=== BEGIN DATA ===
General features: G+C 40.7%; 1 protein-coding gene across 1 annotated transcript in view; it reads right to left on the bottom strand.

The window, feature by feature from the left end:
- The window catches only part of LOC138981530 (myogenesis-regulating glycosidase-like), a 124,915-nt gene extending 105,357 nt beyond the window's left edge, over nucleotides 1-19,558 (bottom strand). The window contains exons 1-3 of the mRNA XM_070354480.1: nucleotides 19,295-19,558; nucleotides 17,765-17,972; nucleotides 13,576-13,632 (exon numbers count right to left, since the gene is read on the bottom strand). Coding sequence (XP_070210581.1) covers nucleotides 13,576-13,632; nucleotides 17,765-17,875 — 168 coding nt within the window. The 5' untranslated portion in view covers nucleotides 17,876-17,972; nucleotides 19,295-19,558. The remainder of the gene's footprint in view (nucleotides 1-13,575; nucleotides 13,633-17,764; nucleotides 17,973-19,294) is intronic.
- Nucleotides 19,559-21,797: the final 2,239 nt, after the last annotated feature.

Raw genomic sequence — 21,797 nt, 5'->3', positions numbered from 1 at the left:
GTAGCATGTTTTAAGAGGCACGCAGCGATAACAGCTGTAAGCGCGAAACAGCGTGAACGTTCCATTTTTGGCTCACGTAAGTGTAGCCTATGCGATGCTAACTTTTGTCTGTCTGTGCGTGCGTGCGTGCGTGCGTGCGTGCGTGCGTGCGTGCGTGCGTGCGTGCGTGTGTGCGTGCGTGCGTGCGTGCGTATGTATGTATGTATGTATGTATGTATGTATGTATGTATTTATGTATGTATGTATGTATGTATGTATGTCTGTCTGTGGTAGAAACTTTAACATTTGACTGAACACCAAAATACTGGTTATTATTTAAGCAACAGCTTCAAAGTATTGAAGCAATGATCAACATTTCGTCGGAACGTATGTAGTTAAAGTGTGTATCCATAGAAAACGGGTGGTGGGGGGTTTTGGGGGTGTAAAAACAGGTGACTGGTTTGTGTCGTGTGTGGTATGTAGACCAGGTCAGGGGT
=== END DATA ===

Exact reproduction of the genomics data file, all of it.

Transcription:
General features: G+C 40.7%; 1 protein-coding gene across 1 annotated transcript in view; it reads right to left on the bottom strand.

The window, feature by feature from the left end:
- The window catches only part of LOC138981530 (myogenesis-regulating glycosidase-like), a 124,915-nt gene extending 105,357 nt beyond the window's left edge, over nucleotides 1-19,558 (bottom strand). The window contains exons 1-3 of the mRNA XM_070354480.1: nucleotides 19,295-19,558; nucleotides 17,765-17,972; nucleotides 13,576-13,632 (exon numbers count right to left, since the gene is read on the bottom strand). Coding sequence (XP_070210581.1) covers nucleotides 13,576-13,632; nucleotides 17,765-17,875 — 168 coding nt within the window. The 5' untranslated portion in view covers nucleotides 17,876-17,972; nucleotides 19,295-19,558. The remainder of the gene's footprint in view (nucleotides 1-13,575; nucleotides 13,633-17,764; nucleotides 17,973-19,294) is intronic.
- Nucleotides 19,559-21,797: the final 2,239 nt, after the last annotated feature.

Raw genomic sequence — 21,797 nt, 5'->3', positions numbered from 1 at the left:
GTAGCATGTTTTAAGAGGCACGCAGCGATAACAGCTGTAAGCGCGAAACAGCGTGAACGTTCCATTTTTGGCTCACGTAAGTGTAGCCTATGCGATGCTAACTTTTGTCTGTCTGTGCGTGCGTGCGTGCGTGCGTGCGTGCGTGCGTGCGTGCGTGCGTGCGTGCGTGTGTGCGTGCGTGCGTGCGTGCGTATGTATGTATGTATGTATGTATGTATGTATGTATGTATTTATGTATGTATGTATGTATGTATGTATGTCTGTCTGTGGTAGAAACTTTAACATTTGACTGAACACCAAAATACTGGTTATTATTTAAGCAACAGCTTCAAAGTATTGAAGCAATGATCAACATTTCGTCGGAACGTATGTAGTTAAAGTGTGTATCCATAGAAAACGGGTGGTGGGGGGTTTTGGGGGTGTAAAAACAGGTGACTGGTTTGTGTCGTGTGTGGTATGTAGACCAGGTCAGGGGT